• The Obama administration and plaintiffs in the multistate lawsuit against the federal health reform law continue to differ on the legality of the overhaul, but the two sides share “a surprising amount of common ground” on the issues. In their recent petitions to the U.S. Supreme Court to review the case, the administration and plaintiffs indicated their desire for a quick resolution to the dispute and urged the high court to review the case in its new term, which began on Monday. In addition, both sides agreed that the dispute about the individual mandate is “about means rather than ends,” as there are alternative solutions to ensuring universal coverage (Liptak, New York Times, 9/29).

In the States

  • Last week, Montana Gov. Brian Schweitzer (D) said he plans to apply for a waiver from the federal health reform law’s mandate for state-based health insurance exchanges in order to create a single-payer health insurance system for the state. The plan would create just one public insurer for more than half of Montana’s population of Medicare and Medicaid beneficiaries and workers with employer-sponsored health insurance. Other residents would have the option of paying into the system if they prefer it to their private insurance (Sanger-Katz, National Journal, 9/29).

On the Hill

  • During a speech at the Hoover Institution at Stanford University last week, House Budget Committee Chair Paul Ryan (R-Wis.) unveiled a proposal he described as a “replacement” to the federal health reform law (Reuters, 9/27). Ryan suggested that the proposal — which he modeled after a similar plan in his fiscal year 2012 budget blueprint — would provide “structural reforms and real solutions” to the current health care problems (Haberkorn, Politico, 9/27). However, the proposal is unlikely to advance in Congress prior to the 2012 elections (Reuters, 9/27).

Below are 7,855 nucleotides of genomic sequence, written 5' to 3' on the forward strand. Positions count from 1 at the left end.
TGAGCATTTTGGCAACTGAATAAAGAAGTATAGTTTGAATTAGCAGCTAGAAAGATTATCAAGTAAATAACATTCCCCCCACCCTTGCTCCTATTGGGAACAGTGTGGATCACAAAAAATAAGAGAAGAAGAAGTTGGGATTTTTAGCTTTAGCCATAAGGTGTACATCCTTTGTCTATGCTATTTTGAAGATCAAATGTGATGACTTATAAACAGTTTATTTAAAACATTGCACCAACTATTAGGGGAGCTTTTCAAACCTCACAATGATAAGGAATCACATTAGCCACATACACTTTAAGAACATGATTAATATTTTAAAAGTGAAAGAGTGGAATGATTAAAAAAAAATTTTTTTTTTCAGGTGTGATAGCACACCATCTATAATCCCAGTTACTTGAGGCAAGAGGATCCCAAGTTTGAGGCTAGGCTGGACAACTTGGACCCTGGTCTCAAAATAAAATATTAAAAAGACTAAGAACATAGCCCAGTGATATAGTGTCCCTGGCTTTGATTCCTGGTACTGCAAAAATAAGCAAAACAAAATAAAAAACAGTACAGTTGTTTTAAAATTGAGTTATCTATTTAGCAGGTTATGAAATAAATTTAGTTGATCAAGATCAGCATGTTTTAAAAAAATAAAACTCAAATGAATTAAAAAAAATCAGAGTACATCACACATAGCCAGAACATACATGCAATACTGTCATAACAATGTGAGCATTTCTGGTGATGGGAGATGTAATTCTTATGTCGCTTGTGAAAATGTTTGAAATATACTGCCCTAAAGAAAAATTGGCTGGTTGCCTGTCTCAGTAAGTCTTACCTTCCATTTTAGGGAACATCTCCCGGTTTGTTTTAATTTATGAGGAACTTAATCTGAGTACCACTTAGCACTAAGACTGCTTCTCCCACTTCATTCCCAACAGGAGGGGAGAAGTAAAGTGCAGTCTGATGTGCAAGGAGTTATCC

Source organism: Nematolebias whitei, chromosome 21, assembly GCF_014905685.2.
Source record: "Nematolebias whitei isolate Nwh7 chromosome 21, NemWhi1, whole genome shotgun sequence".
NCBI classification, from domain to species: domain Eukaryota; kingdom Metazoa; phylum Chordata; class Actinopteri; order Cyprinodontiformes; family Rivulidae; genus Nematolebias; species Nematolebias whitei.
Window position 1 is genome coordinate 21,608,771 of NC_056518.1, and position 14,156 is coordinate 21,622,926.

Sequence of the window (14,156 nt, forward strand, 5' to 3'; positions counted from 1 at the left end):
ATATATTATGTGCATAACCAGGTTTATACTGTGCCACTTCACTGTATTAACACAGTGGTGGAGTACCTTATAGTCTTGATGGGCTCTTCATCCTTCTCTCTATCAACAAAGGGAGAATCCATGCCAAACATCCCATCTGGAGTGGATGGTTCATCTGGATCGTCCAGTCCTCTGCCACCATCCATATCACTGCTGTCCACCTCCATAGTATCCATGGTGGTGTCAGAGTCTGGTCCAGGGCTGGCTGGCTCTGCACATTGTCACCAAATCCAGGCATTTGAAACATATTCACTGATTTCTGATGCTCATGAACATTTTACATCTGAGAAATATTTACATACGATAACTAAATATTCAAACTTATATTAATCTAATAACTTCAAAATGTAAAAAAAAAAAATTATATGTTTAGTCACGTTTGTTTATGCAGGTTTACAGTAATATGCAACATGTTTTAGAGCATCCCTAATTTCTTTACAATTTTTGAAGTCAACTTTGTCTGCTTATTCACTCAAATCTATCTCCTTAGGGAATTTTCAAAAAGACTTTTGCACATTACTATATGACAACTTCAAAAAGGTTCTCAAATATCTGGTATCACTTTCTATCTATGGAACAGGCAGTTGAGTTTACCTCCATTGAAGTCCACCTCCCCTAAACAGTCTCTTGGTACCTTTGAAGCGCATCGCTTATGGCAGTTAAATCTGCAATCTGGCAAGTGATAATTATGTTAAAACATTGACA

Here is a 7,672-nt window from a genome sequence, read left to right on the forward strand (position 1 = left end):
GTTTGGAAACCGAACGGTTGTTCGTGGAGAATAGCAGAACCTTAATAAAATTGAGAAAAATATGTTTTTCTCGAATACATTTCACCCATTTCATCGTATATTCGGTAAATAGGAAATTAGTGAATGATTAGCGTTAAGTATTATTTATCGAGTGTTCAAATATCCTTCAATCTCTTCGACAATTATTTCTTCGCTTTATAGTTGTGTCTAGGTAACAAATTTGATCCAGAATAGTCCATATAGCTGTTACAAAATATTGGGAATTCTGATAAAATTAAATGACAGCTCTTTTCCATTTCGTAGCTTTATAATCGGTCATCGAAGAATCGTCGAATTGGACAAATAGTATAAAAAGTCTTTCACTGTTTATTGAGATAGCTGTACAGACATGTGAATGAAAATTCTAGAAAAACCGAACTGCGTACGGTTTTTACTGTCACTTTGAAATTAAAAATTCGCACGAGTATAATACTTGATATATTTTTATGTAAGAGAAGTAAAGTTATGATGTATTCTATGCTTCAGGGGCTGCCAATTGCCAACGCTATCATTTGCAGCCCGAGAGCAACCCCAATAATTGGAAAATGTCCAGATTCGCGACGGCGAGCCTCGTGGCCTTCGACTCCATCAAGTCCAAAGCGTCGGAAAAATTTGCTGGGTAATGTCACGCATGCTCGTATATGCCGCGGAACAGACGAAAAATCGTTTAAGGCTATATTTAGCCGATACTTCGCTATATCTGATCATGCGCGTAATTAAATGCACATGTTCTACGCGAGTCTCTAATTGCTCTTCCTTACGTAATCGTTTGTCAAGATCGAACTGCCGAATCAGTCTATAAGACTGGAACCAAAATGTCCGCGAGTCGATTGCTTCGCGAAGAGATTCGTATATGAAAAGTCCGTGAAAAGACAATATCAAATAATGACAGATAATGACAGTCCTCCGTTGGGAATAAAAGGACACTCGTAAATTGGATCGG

On the Campaign Trail

  • Last week, Republican presidential candidate and former House Speaker Newt Gingrich (Ga.) unveiled a new set of legislative proposals — which he named a “Contract With America” — that includes repealing the federal health reform law (Summers, Politico, 9/29). In 1994, Gingrich co-wrote the original “Contract With America” that contained specific legislation Republicans pledged to address if they took control of the House. The new document promises that if Gingrich is elected president he will make 10 specific legislative changes and sign as many as 200 executive orders on his first day in office (Mehta, Los Angeles Times, 9/30).
  • While Republican presidential candidate and Texas Gov. Rick Perry has criticized various pieces of health legislation, critics and observers argue that Perry’s own proposals have been largely ineffective. On the campaign trail, Perry repeatedly has criticized the 2006 Massachusetts health reform law — signed by fellow candidate and former Massachusetts Gov. Mitt Romney (R) — and the federal health reform law, objecting to insurance mandates in both laws. Meanwhile, Texas faces numerous challenges covering its residents, including the highest rate of uninsured individuals in the country and the third-lowest percentage of workers with employer-sponsored health coverage nationwide (Ramshaw, Texas Tribune/New York Times, 9/29).